Study

Salvage of eggs from road-killed red-eared sliders, Trachemys scripta elegans

  • Published source details Tucker J.K. (1995) Salvage of eggs from road-killed red-eared sliders, Trachemys scripta elegans. Chelonian Conservation and Biology, 1, 317-318.

Actions

This study is summarised as evidence for the following.

Action Category

Recover eggs from injured or dead reptiles

Action Link
Reptile Conservation

Relocate nests/eggs for artificial incubation: Tortoises, terrapins, side-necked & softshell turtles

Action Link
Reptile Conservation
  1. Recover eggs from injured or dead reptiles

    A replicated study in a laboratory in Illinois, USA (Tucker 1995) found that after incubating eggs recovered from road-killed red-eared sliders Trachemys scripta elegans, more than half of the eggs hatched successfully, and hatching success was higher for eggs from turtles found with intact shells compared to those with open shells. Forty-three of 67 (64%) eggs hatched successfully, and hatching success was higher for eggs recovered from turtles with intact shells (30 of 35, 86%) compared to those with open shells (13 of 32, 41 %). Of 32 turtles that were found on a road having been hit by a vehicle, nine contained 2–21 unbroken eggs. One turtle survived and was later released after laying eggs. Unbroken eggs were transferred to a laboratory and partially buried in perlite incubation medium in plastic containers (32 x 19 x 10 cm), with aluminium foil layered under the lid. Clutches were incubated separately. A road was searched for turtles hit by vehicles at least twice daily during the nesting season (months not given).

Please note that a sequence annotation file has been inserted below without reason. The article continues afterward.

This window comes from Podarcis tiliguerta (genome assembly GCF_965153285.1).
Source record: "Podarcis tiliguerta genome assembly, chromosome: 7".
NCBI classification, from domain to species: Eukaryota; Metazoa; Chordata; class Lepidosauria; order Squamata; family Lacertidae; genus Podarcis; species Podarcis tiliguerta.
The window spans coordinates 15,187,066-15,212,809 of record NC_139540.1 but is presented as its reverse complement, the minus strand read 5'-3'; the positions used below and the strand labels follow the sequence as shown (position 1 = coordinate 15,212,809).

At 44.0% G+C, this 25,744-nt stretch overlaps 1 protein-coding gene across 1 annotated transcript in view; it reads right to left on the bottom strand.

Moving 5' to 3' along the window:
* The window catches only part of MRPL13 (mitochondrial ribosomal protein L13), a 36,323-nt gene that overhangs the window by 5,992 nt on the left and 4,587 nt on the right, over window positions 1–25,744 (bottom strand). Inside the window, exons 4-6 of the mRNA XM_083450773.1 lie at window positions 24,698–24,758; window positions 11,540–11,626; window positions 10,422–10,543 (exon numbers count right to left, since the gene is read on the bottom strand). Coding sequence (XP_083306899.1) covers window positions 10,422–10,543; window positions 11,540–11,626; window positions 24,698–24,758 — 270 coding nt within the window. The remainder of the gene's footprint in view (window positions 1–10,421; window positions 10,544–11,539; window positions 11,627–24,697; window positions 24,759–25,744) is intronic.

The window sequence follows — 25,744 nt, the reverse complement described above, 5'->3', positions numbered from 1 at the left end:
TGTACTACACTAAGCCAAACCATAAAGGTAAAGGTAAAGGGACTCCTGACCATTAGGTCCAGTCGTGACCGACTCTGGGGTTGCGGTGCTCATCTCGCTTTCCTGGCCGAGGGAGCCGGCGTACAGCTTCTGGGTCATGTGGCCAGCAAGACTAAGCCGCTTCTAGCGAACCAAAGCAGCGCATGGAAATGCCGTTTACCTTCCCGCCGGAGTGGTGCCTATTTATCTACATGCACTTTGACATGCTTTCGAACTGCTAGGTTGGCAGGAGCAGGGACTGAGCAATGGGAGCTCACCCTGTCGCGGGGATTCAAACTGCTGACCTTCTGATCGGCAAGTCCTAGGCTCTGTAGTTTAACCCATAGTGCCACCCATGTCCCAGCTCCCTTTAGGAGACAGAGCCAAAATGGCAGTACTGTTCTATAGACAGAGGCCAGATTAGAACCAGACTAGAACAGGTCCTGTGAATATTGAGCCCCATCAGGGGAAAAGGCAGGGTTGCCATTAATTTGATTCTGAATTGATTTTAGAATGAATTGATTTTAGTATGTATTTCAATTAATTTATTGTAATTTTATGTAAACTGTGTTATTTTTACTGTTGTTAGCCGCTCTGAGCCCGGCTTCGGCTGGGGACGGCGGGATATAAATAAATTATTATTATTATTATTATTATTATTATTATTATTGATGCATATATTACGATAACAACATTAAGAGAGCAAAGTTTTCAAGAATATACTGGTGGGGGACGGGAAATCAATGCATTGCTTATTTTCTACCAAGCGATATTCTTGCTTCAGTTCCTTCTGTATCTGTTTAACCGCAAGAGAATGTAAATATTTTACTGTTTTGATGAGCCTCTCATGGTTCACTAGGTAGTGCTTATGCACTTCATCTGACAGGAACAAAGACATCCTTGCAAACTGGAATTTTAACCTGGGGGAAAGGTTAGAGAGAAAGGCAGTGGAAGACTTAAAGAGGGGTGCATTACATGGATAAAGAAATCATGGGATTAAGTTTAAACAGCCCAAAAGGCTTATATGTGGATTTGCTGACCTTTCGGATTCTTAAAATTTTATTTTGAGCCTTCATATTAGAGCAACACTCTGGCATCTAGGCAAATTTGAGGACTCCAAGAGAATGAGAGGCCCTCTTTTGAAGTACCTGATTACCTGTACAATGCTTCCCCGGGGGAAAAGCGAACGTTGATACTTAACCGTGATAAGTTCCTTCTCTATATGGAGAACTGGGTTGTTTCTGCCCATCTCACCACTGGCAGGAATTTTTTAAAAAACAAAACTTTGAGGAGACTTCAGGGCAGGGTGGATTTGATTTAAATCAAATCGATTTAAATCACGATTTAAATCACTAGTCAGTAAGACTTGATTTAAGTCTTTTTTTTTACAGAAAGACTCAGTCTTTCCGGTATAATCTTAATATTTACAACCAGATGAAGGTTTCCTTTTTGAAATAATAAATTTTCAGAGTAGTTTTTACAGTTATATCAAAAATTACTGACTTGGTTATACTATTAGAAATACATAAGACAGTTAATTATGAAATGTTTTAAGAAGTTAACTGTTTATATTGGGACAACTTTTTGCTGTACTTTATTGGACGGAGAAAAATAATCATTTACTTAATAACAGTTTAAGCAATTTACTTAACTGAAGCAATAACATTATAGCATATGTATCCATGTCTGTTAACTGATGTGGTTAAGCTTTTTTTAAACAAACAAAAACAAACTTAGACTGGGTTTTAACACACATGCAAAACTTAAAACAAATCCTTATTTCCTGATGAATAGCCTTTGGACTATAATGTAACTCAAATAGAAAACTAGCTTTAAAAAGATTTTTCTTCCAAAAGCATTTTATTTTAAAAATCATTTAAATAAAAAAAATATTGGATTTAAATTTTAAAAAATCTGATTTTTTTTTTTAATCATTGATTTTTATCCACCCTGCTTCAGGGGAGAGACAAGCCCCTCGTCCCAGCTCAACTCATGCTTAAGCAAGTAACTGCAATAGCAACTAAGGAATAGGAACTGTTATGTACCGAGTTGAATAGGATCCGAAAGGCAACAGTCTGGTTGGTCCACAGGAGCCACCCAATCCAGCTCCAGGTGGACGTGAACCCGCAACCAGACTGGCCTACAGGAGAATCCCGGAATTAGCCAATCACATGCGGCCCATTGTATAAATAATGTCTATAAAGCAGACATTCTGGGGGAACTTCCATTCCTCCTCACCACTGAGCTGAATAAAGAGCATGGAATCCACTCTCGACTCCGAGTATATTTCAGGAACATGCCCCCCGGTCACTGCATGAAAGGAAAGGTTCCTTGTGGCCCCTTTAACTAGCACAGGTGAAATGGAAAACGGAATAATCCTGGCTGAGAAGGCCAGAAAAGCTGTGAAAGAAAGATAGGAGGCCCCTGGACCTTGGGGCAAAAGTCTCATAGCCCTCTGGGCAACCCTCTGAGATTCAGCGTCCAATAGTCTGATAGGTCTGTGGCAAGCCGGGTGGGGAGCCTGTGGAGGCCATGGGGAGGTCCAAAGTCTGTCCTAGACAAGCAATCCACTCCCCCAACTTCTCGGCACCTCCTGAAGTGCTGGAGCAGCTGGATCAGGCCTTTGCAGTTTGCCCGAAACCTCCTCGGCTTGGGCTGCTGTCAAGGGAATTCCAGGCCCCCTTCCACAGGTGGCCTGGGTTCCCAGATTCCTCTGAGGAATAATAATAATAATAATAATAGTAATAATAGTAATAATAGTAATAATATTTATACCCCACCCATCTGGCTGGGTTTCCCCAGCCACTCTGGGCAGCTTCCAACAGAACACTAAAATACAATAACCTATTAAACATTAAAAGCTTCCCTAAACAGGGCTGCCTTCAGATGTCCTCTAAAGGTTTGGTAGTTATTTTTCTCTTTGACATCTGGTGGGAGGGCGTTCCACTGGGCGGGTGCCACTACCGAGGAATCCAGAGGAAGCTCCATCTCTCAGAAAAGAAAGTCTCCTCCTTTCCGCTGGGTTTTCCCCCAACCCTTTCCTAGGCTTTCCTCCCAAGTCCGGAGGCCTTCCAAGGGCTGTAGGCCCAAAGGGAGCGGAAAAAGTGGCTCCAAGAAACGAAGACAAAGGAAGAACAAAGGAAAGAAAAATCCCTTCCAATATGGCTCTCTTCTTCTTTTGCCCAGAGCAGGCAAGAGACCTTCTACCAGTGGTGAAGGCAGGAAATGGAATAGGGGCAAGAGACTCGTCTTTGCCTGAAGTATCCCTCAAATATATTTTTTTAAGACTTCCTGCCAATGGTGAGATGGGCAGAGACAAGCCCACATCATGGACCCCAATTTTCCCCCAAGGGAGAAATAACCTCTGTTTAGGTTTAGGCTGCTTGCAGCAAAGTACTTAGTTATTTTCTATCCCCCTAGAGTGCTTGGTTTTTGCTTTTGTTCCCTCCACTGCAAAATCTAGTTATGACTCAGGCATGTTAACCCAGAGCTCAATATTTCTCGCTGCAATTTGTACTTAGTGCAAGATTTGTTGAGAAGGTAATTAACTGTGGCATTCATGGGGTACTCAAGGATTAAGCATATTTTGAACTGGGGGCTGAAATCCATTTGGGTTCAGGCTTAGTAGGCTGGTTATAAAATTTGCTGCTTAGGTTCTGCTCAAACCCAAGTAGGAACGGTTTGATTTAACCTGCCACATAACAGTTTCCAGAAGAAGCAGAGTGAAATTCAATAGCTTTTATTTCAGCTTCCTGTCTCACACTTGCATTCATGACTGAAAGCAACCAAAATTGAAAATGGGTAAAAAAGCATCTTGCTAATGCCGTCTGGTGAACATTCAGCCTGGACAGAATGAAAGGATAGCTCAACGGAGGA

(Summarised by: William Morgan)

  2. Relocate nests/eggs for artificial incubation: Tortoises, terrapins, side-necked & softshell turtles

    A replicated study in a laboratory in Illinois, USA (Tucker 1995) found that after incubating eggs recovered from road-killed red-eared sliders Trachemys scripta elegans, more than half of the eggs hatched successfully, and hatching success was higher for eggs from turtles found with intact carapaces compared to those with open carapaces. Forty-three of 67 (64%) eggs hatched successfully. Hatching success was higher for eggs recovered from turtles with intact shells (30 of 35, 86 %) compared to those with shells that had been opened (13 of 32, 41 %). Of 32 turtles that were found on a road having been hit by a vehicle, nine contained 2–21 unbroken eggs. One turtle survived and was later released after laying eggs. Unbroken eggs were transferred to a laboratory and partially buried in perlite incubation medium in plastic containers (32 x 19 x 10 cm), with aluminium foil layered under the lid. Clutches were incubated separately. A road was searched for turtles hit by vehicles at least twice daily during the nesting season (months not given).

    (Summarised by: William Morgan)

Output references
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